We had the usual synthetic rhetoric about guillotine motions. I have never been an enthusiast for guillotine motions introduced by either party, as the hon. Member for Copeland knows, but this is one occasion on which I speak quite gladly in support of such a motion. I have one reservation: we have been given only four hours. In common with hon. Members on both sides of the House I have cancelled all my constituency engagements, so I could willingly have managed another two.

That reservation notwithstanding, I support the guillotine motion. The hon. Member for Copeland and other hon. Members know that all we are concerned about now is to tidy our business, make sure that the Finance Bill is passed, and get to the hustings. We are anxious to put the respective cases of the various parties. I am glad that the hon. Member for The Wrekin (Mr. Grocott) is nodding his head. It is absolutely necessary. It is important that we get back to the country. Dissolution must take place on Monday. I, for one, am delighted to pursue a vigorous campaign in support of policies in which I have great faith.

It has not always been the case—the hon. Member for Newham, North-West (Mr. Banks) is right.—but I am delighted that it now is.

The sooner we can conclude our business tidily and in good order, the better. My right hon. Friend the Leader of the House has my full support. In spite of all that the hon. Member for Bolsover said a few moments ago with great eloquence, fervour, passion and sincerity, as the House has heard from me and my hon. Friend the Member for Nottingham, South (Mr. Brandon-Bravo), yesterday these were two tests of public opinion in by-elections. They are real tests of real voters' feelings. In both cases there was a resounding victory for the Conservative party.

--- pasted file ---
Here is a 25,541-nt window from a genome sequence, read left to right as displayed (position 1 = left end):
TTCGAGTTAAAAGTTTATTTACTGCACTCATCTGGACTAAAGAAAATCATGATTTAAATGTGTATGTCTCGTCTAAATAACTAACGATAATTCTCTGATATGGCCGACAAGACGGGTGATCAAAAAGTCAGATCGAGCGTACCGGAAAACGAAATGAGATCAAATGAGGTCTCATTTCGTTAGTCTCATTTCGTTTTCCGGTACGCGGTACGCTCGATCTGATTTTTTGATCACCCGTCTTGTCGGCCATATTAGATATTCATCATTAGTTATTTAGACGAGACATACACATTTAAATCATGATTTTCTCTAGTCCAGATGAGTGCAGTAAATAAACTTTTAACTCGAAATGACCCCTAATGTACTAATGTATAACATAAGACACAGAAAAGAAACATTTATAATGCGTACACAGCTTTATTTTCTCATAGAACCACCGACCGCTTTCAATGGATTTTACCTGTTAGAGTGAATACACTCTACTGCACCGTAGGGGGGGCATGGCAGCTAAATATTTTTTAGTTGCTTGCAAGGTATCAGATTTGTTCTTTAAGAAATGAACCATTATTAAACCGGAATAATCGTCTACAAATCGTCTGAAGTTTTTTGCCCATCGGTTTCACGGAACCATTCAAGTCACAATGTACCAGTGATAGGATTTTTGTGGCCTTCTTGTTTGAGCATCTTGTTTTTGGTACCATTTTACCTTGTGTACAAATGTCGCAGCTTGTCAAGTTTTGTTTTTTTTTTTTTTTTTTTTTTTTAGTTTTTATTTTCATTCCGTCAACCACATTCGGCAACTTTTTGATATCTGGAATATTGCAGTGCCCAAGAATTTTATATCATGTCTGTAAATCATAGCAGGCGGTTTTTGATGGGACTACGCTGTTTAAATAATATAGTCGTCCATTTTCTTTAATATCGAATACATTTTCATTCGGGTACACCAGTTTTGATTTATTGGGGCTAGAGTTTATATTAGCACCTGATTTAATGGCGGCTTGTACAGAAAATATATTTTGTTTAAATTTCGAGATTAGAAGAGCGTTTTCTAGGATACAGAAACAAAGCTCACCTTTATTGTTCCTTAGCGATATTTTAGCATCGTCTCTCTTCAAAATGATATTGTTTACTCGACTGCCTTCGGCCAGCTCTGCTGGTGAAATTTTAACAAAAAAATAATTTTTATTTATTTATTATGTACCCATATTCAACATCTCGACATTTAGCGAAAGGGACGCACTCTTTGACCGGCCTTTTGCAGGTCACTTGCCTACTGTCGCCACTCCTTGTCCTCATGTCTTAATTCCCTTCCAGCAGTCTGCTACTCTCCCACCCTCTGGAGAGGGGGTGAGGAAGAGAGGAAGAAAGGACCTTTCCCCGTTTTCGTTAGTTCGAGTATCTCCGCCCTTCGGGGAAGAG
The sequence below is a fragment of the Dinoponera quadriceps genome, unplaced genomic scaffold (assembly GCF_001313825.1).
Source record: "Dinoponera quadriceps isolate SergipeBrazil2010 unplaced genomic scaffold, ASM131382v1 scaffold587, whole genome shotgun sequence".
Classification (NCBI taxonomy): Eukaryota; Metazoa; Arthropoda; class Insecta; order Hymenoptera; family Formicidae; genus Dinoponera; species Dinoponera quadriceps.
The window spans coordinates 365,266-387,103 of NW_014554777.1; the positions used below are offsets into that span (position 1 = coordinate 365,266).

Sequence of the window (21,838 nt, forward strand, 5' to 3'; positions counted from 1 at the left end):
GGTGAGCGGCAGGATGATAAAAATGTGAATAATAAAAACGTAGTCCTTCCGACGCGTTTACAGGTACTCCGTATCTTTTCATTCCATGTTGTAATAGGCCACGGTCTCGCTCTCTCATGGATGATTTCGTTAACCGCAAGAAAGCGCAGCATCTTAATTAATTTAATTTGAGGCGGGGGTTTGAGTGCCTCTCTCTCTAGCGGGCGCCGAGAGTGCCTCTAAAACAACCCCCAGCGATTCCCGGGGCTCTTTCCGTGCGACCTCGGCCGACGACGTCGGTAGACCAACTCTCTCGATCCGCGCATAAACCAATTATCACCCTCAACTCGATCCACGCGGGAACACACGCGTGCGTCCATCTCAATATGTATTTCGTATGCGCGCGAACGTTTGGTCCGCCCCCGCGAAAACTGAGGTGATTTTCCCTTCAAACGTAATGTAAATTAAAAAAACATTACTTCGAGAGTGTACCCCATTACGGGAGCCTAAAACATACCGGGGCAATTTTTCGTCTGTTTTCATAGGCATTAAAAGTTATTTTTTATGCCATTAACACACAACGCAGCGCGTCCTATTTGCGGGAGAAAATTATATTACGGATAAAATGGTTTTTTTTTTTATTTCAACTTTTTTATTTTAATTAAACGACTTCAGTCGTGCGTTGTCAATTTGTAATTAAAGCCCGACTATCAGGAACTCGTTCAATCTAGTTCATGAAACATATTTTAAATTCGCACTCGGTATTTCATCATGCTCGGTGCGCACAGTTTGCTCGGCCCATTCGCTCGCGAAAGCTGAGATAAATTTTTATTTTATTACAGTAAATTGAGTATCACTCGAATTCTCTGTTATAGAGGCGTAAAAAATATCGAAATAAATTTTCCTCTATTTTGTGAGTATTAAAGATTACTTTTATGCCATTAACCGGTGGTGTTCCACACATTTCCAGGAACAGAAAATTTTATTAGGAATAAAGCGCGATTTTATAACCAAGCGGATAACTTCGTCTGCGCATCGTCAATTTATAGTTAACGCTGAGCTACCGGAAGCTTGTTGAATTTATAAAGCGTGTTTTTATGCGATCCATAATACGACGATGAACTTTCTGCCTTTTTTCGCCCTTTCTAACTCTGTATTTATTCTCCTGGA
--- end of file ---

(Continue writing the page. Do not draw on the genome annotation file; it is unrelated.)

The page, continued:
I have great faith in the policies that we will put forward in the general election. I want to get to the hustings as quickly as possible. The sooner we can finish our business today and wrap up the formalities on Monday, the better. The hon. Member for Copeland, for all his invective, knows that I am absolutely right and he, in his heart, agrees with every word.

10.51 am

We probably could have finished our business a couple of hours earlier if we had not had this timetable motion. We could have got on with dealing with the Finance Bill instead of spending several hours discussing whether we should discuss it and, if so, at what length. The fact that we have it illustrates the attitude which the otherwise genial and affable Leader of the House displays to the conduct of parliamentary business. One of his phrases should chill any support of democracy to the bone. He said to his hon. Friends, "If we do not have the Asylum Bill here today and do not have it on Monday, it is because Opposition parties are opposing some parts of the Bill." I thought that that was what we were here for—to find out what features of Bills will not work very well or were wrong in principle, and oppose them, make it difficult for the Government to get them through, and subject them to the most careful scrutiny. The fact that somebody has thought of engaging in that act—in some cases the people involved, horror of horrors, are actually Conservatives: in this case, Conservatives in another place—has caused the Government such apoplexy that they produce a reason not to proceed with the Bill.